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BBEdit 6.1 for Mac OS X

by Derrick Story
06/19/2001

Understandably, many Mac OS X users are anxious for Microsoft Word to be Carbonized. I wouldn't mind seeing it myself. But since I'm a web author, MS Word isn't my critical text application -- BBEdit is. And BBEdit is ready to roll right now on Mac OS X.

BBEdit is, of course, Bare Bones Software's multipurpose text editor for web authors, programmers, writers, and anyone else who wants to generate clean text without lots of special characters and gobbly-gook mixed in. We're talking clean text here.

I'm going to tell you a little bit about the new Full version of BBEdit today and highlight some of its unique capabilities. Even though most Mac developers are familiar with the app in a general sense, many don't realize how nimble it really is in the cross-platform universe of web authoring and CD publishing. I'm going to mention some of my favorite features, and then give you a general feel for how the Carbonized version performs on Mac OS X.

Bare Bones has also released BBEdit Lite for Mac OS X. This is the free version that gives you unlimited use of its features. The Lite version doesn't have all of the goodies the Full version does, but it is amazingly capable and an absolute "must download." I'll mention its features throughout this article as appropriate.

Open sesame, BBEdit's new look

When you open your first BBEdit document, you're greeted with that beautiful Aqua dialogue box. If you've partitioned your hard drive the way I outlined in the Disaster-Free Upgrade to Mac OS X, you can open your existing BBEdit documents on the OS 9 partition, plus any other text document created by applications such as SimpleText, TextEdit, or even Microsoft Word as long as you saved it as a text file (.txt) and not a document file (.doc).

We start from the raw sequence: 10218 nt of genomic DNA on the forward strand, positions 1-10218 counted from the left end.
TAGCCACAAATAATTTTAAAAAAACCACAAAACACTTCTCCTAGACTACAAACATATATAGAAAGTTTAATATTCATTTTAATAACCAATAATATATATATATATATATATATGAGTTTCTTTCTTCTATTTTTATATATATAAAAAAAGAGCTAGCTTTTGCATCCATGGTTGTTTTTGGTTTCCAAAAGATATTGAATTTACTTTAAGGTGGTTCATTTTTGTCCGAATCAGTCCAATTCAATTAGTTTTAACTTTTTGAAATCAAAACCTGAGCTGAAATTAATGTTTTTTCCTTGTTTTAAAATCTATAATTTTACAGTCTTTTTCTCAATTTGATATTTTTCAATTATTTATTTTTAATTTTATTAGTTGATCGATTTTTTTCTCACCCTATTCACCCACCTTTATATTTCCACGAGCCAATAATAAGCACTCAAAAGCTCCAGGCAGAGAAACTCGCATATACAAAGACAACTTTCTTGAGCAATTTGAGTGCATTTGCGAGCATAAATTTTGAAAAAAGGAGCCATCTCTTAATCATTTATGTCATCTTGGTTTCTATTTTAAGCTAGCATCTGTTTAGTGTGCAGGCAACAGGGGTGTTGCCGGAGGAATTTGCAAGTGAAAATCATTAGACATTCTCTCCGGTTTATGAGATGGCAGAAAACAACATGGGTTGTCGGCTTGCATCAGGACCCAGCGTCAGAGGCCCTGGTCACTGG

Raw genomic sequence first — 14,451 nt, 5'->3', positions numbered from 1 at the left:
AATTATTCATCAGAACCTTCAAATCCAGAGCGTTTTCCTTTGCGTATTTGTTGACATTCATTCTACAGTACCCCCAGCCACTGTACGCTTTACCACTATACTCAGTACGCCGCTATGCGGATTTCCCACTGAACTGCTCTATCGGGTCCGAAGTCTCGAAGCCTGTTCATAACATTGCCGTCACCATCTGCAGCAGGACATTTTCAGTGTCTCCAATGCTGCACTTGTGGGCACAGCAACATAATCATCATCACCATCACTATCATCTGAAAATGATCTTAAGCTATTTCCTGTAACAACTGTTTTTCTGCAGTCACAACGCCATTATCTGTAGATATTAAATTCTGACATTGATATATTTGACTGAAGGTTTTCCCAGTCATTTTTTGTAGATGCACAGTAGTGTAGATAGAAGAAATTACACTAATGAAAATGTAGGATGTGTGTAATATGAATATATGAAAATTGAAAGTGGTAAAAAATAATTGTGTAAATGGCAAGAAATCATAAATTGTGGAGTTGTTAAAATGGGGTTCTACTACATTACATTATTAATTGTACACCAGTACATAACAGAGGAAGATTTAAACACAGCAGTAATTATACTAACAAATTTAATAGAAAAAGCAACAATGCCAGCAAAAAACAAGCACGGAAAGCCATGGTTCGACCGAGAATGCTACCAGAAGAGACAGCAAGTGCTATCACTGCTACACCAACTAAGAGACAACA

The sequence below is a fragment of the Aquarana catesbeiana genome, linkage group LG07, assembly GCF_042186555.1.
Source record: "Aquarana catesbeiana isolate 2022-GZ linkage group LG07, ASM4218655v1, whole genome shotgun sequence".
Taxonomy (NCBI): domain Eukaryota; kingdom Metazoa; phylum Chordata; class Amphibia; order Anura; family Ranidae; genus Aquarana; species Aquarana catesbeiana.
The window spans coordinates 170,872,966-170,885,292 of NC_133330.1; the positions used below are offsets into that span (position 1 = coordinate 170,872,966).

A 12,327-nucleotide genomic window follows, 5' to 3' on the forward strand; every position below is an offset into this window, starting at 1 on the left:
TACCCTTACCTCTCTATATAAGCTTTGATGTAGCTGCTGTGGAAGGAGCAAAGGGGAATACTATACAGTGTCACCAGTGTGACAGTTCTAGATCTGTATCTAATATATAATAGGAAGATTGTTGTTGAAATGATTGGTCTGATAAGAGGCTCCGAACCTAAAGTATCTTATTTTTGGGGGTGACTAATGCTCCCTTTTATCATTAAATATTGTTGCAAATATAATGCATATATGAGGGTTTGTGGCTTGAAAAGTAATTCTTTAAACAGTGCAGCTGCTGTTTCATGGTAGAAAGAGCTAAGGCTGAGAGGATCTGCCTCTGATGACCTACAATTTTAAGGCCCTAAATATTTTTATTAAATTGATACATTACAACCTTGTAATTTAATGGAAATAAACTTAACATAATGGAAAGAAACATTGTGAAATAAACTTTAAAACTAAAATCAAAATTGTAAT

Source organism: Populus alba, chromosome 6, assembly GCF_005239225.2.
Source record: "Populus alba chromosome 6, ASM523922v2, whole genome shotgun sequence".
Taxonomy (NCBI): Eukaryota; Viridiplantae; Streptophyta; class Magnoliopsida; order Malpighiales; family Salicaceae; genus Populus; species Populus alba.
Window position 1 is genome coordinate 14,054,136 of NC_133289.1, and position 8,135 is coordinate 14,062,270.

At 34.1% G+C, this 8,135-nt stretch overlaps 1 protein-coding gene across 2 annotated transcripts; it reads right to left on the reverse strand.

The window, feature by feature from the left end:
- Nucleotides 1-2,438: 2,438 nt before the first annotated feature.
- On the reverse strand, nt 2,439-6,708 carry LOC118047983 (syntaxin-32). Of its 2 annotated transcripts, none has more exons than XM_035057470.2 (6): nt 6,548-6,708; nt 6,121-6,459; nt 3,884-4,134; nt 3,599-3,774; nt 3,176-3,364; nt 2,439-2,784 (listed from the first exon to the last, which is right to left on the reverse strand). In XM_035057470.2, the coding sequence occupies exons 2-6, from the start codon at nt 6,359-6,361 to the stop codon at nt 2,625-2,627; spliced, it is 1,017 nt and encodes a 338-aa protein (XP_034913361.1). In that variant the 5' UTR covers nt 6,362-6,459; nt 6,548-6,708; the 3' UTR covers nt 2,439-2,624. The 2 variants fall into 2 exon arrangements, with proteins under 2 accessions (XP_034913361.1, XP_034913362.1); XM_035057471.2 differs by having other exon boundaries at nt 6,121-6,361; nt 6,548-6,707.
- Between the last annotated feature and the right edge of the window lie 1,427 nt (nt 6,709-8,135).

Screenshot of the Aqua dialogue box.
When you open your first BBEdit document, you're greeted with that beautiful Aqua dialogue box.

What you might not have realized, however, is that you can also open QuickTime movies, JPEGs, and Pict files. You can't edit and save these files, but you certainly can view them, and this is a very handy feature of both the Full and Lite versions.

Comment on this articleWhat are your favorite features in BBEdit? And do you have any BBEdit tricks to share?
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The Full version of BBEdit is particularly friendly to AppleScript and Perl authors. Each camp has its own set of tools available via a drop-down menu located on the top bar of the application. AppleScripters are provided with a script editor and a terrific scripting dictionary, plus lots of other goodies. Perl scripters get a very nice tools palette and lots of other features that facilitate speedy authoring.

Closing the deal, anyway you want

The one thing I absolutely love about BBEdit is the ability to save a document with the file creator, "save state," and line breaks of my choosing. This functionality is included in both the Lite and Full versions.

I like this feature because it allows me to easily create documents that launch the application I want to use for viewing them when double-clicked. If I write a ReadMe file, I want SimpleText to open when that ReadMe file is double-clicked. On the other hand, if I have an HTML document, I can save the file in BBEdit so that it will launch IE 5.

In the following illustration I've listed the same file saved four different ways using these controls in BBEdit. Notice how the icons are exactly as you would expect. This is a terrific way to create Apple Help documents that automatically launch the Help Viewer.

Screenshot.
The same file saved four different ways using BBEdit controls.

The key to controlling these save states is understanding how to use the Options button. When you choose "save as" for a BBEdit file, click the Options button to reveal a new dialogue box that provides choices for the various save states. All you have to do is select the formats you want and click OK.

When creating documents for other platforms, such as ReadMe docs for Windows on a CD you're preparing to burn, set up your options like this:

  • File Creator: (generic text file)
  • Save State: None
  • Line Breaks: DOS

If you burn your CD on a Mac using ISO 9660 or another DOS-compatible format with the above parameters for your text files, they will look terrific on any Windows computer.

As you can see, the Options dialogue Box in BBEdit provides a wealth of flexibility, and is one of my favorite feature areas.

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